WeekendCoffee Fools

 

img_7251-2
Christmas photo?  April Fools!

If we were having coffee today I guess we’d both mention April Fool’s Day.  It always seems so appropriate to “do” something on April Fools Day.  The fact of the matter is, I joke all the time so I’m a bit jaded by April Fools. It’s a bit like a heavy drinker making a big deal over New Year’s Eve or St. Patrick’s Day as a drinking day.  I mean, for them, every day is a big drinking day so why seize on those events, right?  So, anyway, I’m just not in the mood this year.   Maybe it’s my weeklong backache, or the reorganization at work, or the growing grass and weeds in the yard which brings me back to, well, back to my backache.

 

Sigh.  With my back, I know I just need to give it some time.  It always manages to work itself out.  It twinged up on Friday a week ago and was feeling better last Sunday so I did a little bit of yard work but paid the price.  If I’d let it go last week, I’d probably be ready to go out and do battle now.  As it is, I’ll probably need to wait until next weekend.

As far as the reorganization goes, they are a way of life at work.  Somebody is always reorganizing something.  I’ve worked at the same place for seventeen years and I have completely lost count of the reorganizations.  The other day I tried to remember all of my bosses names and I drew a blank on a couple of them.  It is simply a way of life in big corporations.  I have two theories about why that is, and I think they are related.

One: some form of movement gives the outward impression of progress.  In fact, it is really just moving the many pieces around.  Oh, little things change, sure, but basically, it ends up being the same work.  Nothing ultimately changes.
Two: by its nature, this form of change tends to cause anxiety and discontent.  This leads to what I call passive layoffs.  These occur if people are already dissatisfied with the company and the unnecessary changes might just spur them to quit and move on. This is a win-win for the company because formal layoffs are very expensive.  If they can up the irritation factor just a little, they save a ton of money.

Silly April Fools notion?  Think about it.  Think about times you’ve worked at a job and some inane policy has come up that made you seriously consider moving on.  As far as I know, I made this term up but deep in my heart, I know it is a real thing.  No joke.  It’s a subtle form of managerial influence.  It is akin to the theory that fast food eateries have color schemes designed to influence you to eat fast and get the heck out of there by using a subconscious influence to increase their customer turnover and make more money.  We’ll have to see how all that plays out for me.   I’m pretty used to these changes, but we’ll have to see.  It’s a big unknown.  Yesterday I had one manager, today I have another.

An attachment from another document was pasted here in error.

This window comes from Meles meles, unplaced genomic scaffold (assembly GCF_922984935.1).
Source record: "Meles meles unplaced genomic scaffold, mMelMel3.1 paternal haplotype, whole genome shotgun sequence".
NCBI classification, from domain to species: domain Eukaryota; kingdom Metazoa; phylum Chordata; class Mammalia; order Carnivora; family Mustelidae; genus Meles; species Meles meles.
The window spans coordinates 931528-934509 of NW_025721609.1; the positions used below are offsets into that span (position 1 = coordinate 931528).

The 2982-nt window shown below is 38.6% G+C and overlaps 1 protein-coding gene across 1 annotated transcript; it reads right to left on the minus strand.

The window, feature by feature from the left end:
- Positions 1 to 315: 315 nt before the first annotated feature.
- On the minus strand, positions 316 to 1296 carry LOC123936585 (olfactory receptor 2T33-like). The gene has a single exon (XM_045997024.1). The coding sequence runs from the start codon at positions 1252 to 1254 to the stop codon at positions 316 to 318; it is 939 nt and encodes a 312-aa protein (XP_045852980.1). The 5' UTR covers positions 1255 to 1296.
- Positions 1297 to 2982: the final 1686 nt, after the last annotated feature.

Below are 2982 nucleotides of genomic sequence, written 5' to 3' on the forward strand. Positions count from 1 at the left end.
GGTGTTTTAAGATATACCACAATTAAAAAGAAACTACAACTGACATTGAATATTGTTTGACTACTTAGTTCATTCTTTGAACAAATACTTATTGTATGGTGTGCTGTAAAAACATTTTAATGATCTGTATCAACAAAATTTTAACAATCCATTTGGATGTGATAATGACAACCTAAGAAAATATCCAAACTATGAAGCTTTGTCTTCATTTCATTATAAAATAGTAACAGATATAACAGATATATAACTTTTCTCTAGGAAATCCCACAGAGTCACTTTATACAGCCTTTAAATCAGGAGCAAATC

In other April Fool’s Weekend news … there is an important sports milestone this weekend.  No, I’m not talking about Basketball.  Never have been a big fan, although sometimes I’ll watch the last two minutes.
No, I’m talking about a real sport:  BASEBALL SEASON STARTS TOMORROW.
Note: there is no “last two minutes” in baseball.

Downloads of the new cookbook have slowed down.  Please check it out.  It’s fun, it’s got some good recipes, and it’s free.  It’s also a good introduction to the world of my two novels.  As a reviewer put it this week:  “This little cookbook makes the novels seem almost like reading about friends” … ebook only right now, but like I said, it’s free and there are versions for virtually any device.

It is only in ebook formats right now, but like I said, it’s free and there are versions for virtually any device.  https://www.smashwords.com/books/view/712183

So, even though I haven’t joked at all … that is so out of character for me, I think I can say, April Fools.

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Thomas Fenske is a writer living in NC.  You can make his back feel better and make him less uneasy about his job if you BUY HIS BOOKS.  More info at http://thefensk.com.  At least download the cookbook … you know you can get the pdf and read it at the office while you are pretending to work.  At least an increase in free downloads gives the impression of some form of progress.  😉

A funny thing happened on the way to the WeekEndCoffeeShare

img_6284If we were having coffee today I’d have to break the news.

You’d say, “It’s not the freaking cookbook again, is it?”

I’d smirk, and say, “I’m afraid so.”

The first thing I’d say is that I’m embarrassed.  Ever since I got this idea, I’ve been hammering away at it.  I recruited family members, friends, and acquaintances to give me feedback.  Most have read my novels.  I wrote my novels.  Finally this week, I was ready to take a big leap and upload this thing to Amazon. I had second thoughts about the title.  I loaded up my first book and did a quick search. Ack!!

Okay, I admit it.  In the novels, I never called the restaurant The Mossback Inn.  Never.  Not once.  Always Cafe.  Nobody noticed.  Especially me.  As big a problem as it now seems to me, it probably doesn’t matter.  Still, I could have sworn I did that search earlier, but obviously, I didn’t.  So I considered my options.  Although I’ve marketed it informally for a couple of weeks, I still considered it in beta mode, that is, in computer terms, a high-level test.  If I still need to make changes, now would be the time.  Thank heavens I hadn’t uploaded it.